Colm Kinsella talks to those who played a key role in Conor Murray’s rise through the ranks
WHEN Conor Murray began his third and final year with the Munster Academy 12 months ago, his ultimate goal for the season was to impress sufficiently over the season so as to nail down a full contract with the province.
The ambition might have seemed modest, but it was perfectly understandable given his lack of experience in the professional rugby game. Twenty two-year-old Murray from Patrickswell could hardly have dared to dream about how the past year would unfold, however.
His first competitive start came in March against the Dragons. Within a matter of weeks he was first choice starting scrum-half at Munster, ahead of both Peter Stringer and Tomas O’Leary in the pecking order. With each high stakes game in the Magners League, Murray proved up to the task.
A competent, solid display in the a marquee Magners League Grand Final showdown with Leinster at a sold-out Thomond Park secured his place in Ireland’s extended World Cup squad.
A first cap came against France in Bordeaux last month and on Monday came confirmation that Murray would travel to New Zealand as part of Ireland’s World Cup squad when it departs on Tuesday. Not bad for a player who also turned out for Garryowen in the AIL and Munster Senior Cup last season.
Casual observers of the game have been left stunned by the pace of Murray’s elevation. But to those who have played key roles role in the early and more recent phases of Murray’s development into a world class rugby player, the speed of his elevation has come as no great surprise.
Brian O’Donoghue was a member of the St Munchin’s College Junior Cup backroom team in 2005 when Murray made his debut in the grade. Murray’s interest in the game developed quickly during his time at the renowned Corbally rugby nursery.
O’Donoghue recalled: “I remember Conor coming out to play with us first for the Junior Cup side at the start of third year. He just never dropped a ball in training. It wasn’t in his nature. He had a strong background in GAA and the Gaelic football really stood to him.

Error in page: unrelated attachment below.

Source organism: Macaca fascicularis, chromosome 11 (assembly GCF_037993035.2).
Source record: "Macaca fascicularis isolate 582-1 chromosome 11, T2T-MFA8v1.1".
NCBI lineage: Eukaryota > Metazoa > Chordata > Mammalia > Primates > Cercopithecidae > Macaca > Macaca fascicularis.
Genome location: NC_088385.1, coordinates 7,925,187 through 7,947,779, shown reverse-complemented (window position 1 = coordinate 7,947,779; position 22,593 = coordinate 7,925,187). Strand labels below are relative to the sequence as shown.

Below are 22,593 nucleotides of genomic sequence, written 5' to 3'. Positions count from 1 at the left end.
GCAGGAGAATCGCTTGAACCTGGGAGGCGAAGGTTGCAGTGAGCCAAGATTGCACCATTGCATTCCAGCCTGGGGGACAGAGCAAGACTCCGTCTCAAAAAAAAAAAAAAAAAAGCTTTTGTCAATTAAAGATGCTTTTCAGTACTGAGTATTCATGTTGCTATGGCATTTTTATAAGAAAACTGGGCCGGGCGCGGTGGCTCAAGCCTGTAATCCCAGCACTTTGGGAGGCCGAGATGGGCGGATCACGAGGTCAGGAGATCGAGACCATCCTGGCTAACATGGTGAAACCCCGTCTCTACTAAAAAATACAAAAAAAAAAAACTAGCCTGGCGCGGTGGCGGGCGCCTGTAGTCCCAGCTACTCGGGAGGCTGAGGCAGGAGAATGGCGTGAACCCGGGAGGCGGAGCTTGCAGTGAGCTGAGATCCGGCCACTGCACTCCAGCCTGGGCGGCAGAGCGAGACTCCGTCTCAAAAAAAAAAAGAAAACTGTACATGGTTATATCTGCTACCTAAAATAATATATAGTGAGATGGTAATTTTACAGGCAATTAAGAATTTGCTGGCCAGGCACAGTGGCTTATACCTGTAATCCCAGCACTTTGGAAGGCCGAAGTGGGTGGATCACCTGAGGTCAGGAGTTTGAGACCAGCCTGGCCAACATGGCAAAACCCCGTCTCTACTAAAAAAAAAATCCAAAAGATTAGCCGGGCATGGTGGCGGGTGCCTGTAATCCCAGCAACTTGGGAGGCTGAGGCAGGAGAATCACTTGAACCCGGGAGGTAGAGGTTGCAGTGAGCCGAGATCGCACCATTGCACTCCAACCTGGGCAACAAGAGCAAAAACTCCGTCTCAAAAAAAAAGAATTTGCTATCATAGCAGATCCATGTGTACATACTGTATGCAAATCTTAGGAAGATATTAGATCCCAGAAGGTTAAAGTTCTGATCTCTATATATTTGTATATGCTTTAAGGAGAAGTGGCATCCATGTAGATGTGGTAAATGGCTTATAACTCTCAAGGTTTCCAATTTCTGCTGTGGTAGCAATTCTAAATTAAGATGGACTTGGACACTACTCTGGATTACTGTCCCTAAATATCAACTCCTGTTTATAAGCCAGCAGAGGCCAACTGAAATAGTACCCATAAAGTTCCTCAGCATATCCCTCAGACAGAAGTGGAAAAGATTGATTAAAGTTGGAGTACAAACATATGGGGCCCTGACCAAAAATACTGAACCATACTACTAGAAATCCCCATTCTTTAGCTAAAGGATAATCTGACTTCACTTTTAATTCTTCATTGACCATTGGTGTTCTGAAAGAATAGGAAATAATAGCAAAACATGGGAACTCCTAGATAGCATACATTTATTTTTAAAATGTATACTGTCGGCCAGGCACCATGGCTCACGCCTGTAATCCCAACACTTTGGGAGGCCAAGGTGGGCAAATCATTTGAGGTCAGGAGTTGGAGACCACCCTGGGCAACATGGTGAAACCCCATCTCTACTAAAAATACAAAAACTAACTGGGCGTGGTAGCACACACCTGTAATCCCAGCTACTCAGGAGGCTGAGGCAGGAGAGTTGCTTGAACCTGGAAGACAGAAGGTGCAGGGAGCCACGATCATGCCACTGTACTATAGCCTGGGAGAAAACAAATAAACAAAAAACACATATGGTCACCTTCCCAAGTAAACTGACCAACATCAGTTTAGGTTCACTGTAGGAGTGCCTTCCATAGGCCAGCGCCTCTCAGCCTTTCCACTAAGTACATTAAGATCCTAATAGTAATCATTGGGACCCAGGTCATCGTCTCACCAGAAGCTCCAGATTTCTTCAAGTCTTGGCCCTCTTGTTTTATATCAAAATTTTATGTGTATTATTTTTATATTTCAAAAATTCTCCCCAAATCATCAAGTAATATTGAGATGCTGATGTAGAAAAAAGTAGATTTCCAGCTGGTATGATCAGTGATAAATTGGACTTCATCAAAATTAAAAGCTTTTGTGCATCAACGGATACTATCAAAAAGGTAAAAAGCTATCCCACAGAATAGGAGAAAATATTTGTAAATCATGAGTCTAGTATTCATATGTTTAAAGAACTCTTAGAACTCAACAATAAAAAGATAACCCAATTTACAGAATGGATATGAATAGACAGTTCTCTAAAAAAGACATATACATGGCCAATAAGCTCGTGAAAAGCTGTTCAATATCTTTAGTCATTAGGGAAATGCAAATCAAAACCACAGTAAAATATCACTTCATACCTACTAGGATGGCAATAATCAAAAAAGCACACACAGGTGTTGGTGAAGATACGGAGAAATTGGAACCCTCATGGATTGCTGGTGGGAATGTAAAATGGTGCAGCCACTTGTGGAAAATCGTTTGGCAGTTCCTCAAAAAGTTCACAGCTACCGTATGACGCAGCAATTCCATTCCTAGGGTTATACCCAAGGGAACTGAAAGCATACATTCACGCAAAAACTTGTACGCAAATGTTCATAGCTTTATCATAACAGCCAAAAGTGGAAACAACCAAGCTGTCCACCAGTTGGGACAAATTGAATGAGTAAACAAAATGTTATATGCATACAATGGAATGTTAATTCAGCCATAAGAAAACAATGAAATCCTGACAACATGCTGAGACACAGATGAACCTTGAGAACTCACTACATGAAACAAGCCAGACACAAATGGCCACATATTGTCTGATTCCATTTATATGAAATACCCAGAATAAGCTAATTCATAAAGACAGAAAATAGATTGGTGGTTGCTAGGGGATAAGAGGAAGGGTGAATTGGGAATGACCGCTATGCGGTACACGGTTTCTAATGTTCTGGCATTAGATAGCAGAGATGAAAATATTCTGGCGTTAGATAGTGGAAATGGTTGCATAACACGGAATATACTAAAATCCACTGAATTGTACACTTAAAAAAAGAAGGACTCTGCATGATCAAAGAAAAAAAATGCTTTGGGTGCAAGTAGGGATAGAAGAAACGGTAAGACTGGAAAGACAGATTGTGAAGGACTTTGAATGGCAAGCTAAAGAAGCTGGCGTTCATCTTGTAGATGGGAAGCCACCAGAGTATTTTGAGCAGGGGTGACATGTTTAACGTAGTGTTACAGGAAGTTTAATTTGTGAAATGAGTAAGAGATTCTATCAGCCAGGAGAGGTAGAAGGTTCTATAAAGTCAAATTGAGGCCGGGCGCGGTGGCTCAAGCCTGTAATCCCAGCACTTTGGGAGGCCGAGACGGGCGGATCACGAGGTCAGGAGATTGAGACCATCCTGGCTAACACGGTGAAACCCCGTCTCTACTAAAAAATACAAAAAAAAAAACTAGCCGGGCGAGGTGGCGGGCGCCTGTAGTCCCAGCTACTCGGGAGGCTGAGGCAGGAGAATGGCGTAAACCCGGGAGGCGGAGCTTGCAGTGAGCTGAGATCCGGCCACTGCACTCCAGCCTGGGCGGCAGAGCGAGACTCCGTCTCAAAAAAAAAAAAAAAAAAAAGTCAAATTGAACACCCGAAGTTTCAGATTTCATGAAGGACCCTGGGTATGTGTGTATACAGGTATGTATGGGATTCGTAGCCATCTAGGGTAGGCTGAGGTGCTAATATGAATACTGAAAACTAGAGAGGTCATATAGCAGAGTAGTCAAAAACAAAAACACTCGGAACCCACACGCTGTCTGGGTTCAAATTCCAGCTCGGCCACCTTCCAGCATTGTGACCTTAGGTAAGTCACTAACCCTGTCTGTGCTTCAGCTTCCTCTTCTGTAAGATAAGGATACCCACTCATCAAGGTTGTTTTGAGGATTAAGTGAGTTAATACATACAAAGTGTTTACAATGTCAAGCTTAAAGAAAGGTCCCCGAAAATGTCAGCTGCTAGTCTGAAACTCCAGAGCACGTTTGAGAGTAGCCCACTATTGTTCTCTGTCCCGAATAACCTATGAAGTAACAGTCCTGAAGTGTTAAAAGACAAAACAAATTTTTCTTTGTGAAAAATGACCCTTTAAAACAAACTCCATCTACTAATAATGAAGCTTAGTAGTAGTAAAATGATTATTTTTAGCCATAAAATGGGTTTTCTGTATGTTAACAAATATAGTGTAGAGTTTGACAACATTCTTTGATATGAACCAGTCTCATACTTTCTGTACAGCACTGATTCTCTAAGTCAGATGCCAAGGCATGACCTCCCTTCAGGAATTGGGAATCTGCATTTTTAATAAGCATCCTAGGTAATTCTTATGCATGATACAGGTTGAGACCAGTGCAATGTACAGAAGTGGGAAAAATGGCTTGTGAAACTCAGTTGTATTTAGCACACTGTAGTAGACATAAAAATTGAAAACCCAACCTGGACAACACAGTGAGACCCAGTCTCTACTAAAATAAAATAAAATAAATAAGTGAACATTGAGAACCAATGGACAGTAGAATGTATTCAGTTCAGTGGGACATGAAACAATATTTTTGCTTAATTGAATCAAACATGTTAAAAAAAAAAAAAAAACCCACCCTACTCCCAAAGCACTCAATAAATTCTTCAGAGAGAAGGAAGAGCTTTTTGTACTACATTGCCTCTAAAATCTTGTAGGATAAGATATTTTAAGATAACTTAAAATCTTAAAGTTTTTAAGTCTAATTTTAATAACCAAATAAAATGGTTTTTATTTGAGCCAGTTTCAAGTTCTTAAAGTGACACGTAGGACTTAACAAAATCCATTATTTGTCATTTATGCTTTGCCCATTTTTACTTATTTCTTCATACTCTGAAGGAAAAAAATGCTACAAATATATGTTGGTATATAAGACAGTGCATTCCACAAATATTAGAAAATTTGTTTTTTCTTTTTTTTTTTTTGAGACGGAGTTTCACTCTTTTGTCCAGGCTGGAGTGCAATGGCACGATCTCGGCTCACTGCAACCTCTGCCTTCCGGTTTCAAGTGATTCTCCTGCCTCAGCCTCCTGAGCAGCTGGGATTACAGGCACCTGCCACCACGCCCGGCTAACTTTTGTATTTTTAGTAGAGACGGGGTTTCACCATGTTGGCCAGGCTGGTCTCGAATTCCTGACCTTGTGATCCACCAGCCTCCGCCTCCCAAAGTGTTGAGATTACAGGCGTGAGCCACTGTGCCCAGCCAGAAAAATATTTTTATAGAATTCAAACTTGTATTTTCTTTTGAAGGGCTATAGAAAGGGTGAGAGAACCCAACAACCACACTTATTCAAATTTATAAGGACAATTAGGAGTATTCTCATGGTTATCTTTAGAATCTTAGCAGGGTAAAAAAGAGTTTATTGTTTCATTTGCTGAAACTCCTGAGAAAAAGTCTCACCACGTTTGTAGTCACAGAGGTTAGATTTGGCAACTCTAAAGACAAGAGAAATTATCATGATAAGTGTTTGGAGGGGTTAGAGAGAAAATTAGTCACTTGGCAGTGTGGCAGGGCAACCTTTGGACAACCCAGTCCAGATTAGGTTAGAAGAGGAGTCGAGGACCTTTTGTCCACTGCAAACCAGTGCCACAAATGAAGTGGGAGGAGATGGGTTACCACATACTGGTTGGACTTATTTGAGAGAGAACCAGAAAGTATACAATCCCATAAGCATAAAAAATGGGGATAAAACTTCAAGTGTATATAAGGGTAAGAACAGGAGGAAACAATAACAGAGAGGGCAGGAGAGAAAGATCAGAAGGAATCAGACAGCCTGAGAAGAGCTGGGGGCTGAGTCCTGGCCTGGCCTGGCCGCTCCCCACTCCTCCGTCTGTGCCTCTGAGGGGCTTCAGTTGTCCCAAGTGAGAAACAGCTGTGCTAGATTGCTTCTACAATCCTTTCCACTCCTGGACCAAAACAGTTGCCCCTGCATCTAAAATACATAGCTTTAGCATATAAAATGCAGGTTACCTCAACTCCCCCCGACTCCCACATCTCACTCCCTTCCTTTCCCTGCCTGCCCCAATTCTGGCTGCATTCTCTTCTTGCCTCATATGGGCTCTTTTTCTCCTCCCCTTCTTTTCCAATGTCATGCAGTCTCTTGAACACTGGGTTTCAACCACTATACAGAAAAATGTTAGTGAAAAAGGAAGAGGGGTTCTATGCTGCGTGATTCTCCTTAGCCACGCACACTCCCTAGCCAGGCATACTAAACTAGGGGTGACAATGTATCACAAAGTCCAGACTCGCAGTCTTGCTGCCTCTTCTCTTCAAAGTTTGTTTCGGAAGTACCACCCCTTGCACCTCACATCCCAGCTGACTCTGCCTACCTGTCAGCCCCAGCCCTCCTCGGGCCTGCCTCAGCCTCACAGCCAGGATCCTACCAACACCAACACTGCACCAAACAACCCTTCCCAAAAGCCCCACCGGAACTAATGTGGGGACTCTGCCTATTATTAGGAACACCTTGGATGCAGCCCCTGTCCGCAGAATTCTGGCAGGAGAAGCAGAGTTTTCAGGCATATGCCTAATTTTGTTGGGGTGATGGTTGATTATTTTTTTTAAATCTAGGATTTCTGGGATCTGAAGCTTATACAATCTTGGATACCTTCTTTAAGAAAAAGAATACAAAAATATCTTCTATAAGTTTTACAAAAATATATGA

“Conor was enthusiastic and a real hard grafter. He always listened and took advice on board. Everyone in the school is delighted with how he has progressed.”
The following March, Murray won a Schools Senior Cup medal as a replacement with St Munchin’s, when the Limerick side- which also included the World Cup-bound Keith Earls- stunned a fancied PBC outfit at Thomond Park.
Former Munster player Pat Cross was backs coach to St Munchin’s Senior Cup side of 2007 when Murray had forced his way into a starting position in the school’s senior cup team.
Pat Cross said: “We played Conor at out-half. He was very versatile, blessed with a good football brain. His passing is superb. He is a very accurate kicker too. We beat Castletroy in the quarter-final that year, but lost to CBC in Cork in the next round. Conor is a quiet, nice guy, but very competitive.”
Former Scottish international scrum half, Greig Oliver worked extensively with Murray both with Garryowen FC and at Munster.
Oliver said he first saw Murray’s potential when he spotted him playing Munster Schools’ Senior Cup. Murray joined the Garryowen Academy shortly after. Oliver said the scrum-half’s potential was evident from the outset.
“Conor has a great outlook on the game. He works hard. He learns things very quickly,” Greig Oliver said earlier this year.
“Although he is tall and some people have compared him to Welsh scrum-half Mike Phillips, I believe he brings different things to the scrum-half position. His pass is very quick. He has played a lot of other sports and that shows in his game.
“Conor’s feet positioning is very good. He can kick off both feet.
“With kicking, he is accurate and also gets good height on them. He has a lot of strings to his bow. Nothing fazes him. Conor enjoys the game and that is the most important thing.”
Limerickman man Murray made his Munster debut two years ago in a pre-season friendly against the Sale Sharks. His first competitive appearance for the province arrived in April of the following year when Connacht provided the opposition and the Limerickman was introduced into the Magners League derby clash as a blood replacement.
To date, he has made just 13 appearances for Munster, eight as a starter and five more when sprung from the replacements’ bench.
Garryowen coach, Paul Cunningham has also seen Murray’s incredibly quick development at close quarters, as the 22-year-old lined out for the ‘light blues’ in recent seasons.
Paul Cunningham said: “We are all delighted for Conor (Murray). Being selected for the World Cup is a big achievement for him and his family. He thoroughly deserves his opportunity to travel to New Zealand.
“All the pointers were there that he would be included in the squad since he broke into the Munster side and became first choice scrum half. Things have worked out really well for Conor since he has been given his chance.”